The mother of all firework displays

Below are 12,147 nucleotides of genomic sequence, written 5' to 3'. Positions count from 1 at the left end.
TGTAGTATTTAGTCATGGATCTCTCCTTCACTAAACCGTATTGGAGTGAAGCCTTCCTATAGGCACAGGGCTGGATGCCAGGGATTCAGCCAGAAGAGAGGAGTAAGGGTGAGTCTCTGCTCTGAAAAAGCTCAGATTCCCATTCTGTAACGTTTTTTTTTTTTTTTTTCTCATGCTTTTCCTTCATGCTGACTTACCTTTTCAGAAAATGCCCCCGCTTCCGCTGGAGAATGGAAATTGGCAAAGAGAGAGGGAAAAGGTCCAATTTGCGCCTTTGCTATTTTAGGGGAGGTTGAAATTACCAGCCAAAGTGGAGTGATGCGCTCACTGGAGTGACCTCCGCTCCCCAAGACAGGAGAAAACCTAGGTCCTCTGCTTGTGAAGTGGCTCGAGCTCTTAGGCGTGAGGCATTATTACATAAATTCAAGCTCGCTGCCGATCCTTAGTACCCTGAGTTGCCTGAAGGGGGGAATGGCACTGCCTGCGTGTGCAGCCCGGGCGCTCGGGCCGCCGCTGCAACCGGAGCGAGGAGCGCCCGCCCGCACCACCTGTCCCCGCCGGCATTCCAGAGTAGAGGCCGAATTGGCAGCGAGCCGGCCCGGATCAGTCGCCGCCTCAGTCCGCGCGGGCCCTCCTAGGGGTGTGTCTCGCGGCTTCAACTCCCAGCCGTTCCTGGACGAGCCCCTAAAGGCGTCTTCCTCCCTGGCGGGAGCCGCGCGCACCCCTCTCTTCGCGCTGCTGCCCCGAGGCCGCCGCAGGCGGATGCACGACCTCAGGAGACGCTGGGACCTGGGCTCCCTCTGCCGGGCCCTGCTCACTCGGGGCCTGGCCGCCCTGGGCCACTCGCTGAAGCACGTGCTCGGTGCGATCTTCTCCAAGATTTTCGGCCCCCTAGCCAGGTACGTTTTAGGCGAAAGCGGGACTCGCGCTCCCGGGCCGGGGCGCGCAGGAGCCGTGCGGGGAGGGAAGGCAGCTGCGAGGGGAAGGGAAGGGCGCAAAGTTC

THE millennium celebrations will go with a real bang, if Dave Caulkins has his way. Caulkins, a computer network manager based in Los Altos, California, has devised a plan to use obsolete Inter-Continental Ballistic Missiles (ICBMs) to launch artificial meteors. They should create stunning pyrotechnic displays up to 20 kilometres across, he says. Caulkins outlines his plans to provide a spectacular swansong for missiles like the US Minuteman or Russian SS-18 in the Journal of Pyrotechnics (issue 7, p 26). It makes more sense to use these Cold War relics for entertainment rather than break them up for scrap, he argues. As the missiles returned to Earth, they would release their cargo of thousands of artificial meteors, each weighing between 10 and 100 grams. The meteors would burn up in the atmosphere, with different colours depending on the chemicals with which they had been doped—sodium for yellow, strontium for red, and so on. Unless carefully managed, the displays could be over in a few seconds. “It all happens pretty damn fast,” says Caulkins. One way around this would be to launch several waves of meteors, with those in the first wave shaped to create sonic booms. The noise would alert spectators to the display. Caulkins is hoping to enlist help from disarmament organisations, contacts in the Russian space programme and the US Millennium Commission, set up to help Americans prepare for the millennium. However, he admits that he hasn’t yet worked out a solution to what is likely to be the most serious objection to his proposal:
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